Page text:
The Criterion Collection 915
Today, Paul Whiteman (1890-1967) is mostly remembered as the man who commissioned and first performed George Gershwin’s Rhapsody in Blue. But in the 1920s he was a superstar comparable to such contemporaries as Babe Ruth (1895-1948). He sold a million copies of every new record, and his frequent diets were front-page news. Whiteman was on the portly side, and didn’t seem to mind critics and fans who called that to everyone’s attention. He was dubbed the “King of Jazz,” yet his music was more dance-hall pop spiced with some jazz elements -- Whiteman himself called it “symphonic jazz.” He and his band, the Paul Whiteman Orchestra, led the way to the swing styles of the 1940s. Whiteman’s name was also descriptive of who he was and whom he worked with: although the musicians who created and led jazz itself were black, the faces of the virtuosos in Whiteman’s band were all those of white men -- no African-Americans, and women performed only as singers or dancers.
Universal Pictures, wanting to capitalize on Whiteman’s popularity, signed him in 1929 to make a feature film. John Murray Anderson, a director and producer of extravagant Broadway shows, was hired to direct what turned out to be his only film. No expense was spared, and the movie cost $2 million in 1930 dollars -- $29 million today!
In fits and starts, the idea evolved from a dramatic feature to something more like a vaudeville review. King of Jazz is structured like a variety show, with musical numbers, comedy acts, and dance extravaganzas, and all the performers play themselves. A youthful Bing Crosby is on hand as one of the three Rhythm Boys, Walter Brennan shows up in a few comic sketches, and the Russell Market Girls -- soon to become the Rockettes, of Radio City Music Hall -- dazzle with their virtuosity. The rest of the performers, ranging from excellent to amazing to sensational, are largely unknown today. Hopefully, this restored version of King of Jazz will reintroduce them to a new generation.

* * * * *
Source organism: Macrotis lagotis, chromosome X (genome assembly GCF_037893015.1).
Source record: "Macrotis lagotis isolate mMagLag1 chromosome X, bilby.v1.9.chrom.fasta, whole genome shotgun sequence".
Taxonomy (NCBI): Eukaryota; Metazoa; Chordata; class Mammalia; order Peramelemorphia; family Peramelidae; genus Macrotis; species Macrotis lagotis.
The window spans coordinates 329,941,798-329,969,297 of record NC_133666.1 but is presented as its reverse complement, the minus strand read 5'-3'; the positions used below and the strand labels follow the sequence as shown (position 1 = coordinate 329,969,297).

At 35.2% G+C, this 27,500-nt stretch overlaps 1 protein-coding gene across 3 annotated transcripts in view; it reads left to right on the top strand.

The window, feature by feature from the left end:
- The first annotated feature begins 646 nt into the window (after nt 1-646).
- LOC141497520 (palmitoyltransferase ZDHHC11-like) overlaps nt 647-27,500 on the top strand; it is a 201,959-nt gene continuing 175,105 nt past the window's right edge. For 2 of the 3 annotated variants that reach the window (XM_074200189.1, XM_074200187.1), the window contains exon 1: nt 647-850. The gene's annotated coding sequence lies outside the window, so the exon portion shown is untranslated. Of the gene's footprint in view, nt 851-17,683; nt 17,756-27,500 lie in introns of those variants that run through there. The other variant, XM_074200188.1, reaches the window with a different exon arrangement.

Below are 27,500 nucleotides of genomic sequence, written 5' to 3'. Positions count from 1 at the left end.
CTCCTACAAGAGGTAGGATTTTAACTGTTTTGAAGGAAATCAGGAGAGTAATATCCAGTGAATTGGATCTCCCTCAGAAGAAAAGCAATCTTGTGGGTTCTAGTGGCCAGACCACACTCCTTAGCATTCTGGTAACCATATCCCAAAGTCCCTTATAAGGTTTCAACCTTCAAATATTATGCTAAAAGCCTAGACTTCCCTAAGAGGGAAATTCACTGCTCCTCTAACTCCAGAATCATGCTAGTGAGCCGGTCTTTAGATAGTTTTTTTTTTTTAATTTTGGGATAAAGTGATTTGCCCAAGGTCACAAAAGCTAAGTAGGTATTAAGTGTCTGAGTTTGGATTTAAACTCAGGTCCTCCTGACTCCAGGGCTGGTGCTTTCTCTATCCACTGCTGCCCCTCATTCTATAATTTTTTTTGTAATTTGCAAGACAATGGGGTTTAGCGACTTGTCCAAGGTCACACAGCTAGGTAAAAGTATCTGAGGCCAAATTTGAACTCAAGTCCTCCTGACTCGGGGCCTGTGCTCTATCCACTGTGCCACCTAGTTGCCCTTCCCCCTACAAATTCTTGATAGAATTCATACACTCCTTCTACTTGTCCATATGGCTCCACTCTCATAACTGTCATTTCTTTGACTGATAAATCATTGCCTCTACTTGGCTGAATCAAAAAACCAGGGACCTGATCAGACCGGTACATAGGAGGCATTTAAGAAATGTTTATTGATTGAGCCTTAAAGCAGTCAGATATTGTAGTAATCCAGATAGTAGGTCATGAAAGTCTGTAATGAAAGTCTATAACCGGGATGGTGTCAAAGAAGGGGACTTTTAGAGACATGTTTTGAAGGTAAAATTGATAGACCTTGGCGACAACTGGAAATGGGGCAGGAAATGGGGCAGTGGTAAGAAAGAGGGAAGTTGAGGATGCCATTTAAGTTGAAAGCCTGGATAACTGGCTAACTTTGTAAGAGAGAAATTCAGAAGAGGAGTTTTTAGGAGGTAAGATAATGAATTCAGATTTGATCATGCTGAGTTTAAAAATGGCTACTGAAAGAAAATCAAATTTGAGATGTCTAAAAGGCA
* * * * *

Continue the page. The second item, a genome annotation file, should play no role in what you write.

King of Jazz was not only an early sound film -- it was one of the first movies released in two-strip Technicolor. The two colors used were red and green -- even in the Rhapsody in Blue sequence, the color palette is less blue than silver and teal. But this doesn’t take long to get used to, and it suits the film’s opulence more than black-and-white would have.
The restoration, by Universal/NBC, is devoid of jitter, specks, or other sorts of damage; the few feet of footage that could not be restored are filled with black-and-white stills. Criterion has gotten everything absolutely right in its transfer -- it’s a wonder to behold. The sound is clean, clear mono, mostly in the midrange, but nonetheless a miracle for a film first released 88 years ago.
Extras abound. A crackerjack commentary by jazz and film critic Gary Giddins, music and cultural critic Gene Seymour, and musician and bandleader Vince Giordano draws insights from the film at every turn. Giddins has an interview and there are comments from singer Michael Feinstein, and archivists James Layton and David Pierce. Also included are deleted scenes; an opening title sequence; a 1929 short, All Americans, showcasing the Whiteman Orchestra; and two Oswald the Lucky Rabbit cartoons featuring Whiteman.
This BD of the beautifully restored King of Jazz gives us real insight into the Whiteman Orchestra and the musical styles and culture of the day, and should be thoroughly entertaining for modern audiences. I highly recommend it.
Be sure to watch for: In the first portion of the Rhapsody in Blue sequence, much of the set is filled by a giant piano. Its lid is opened to reveal . . . the Paul Whiteman Orchestra. Musicians said that, during the filming of this sequence, it was so hot inside the “piano” that the lacquer came off their violins.
. . . Rad Bennett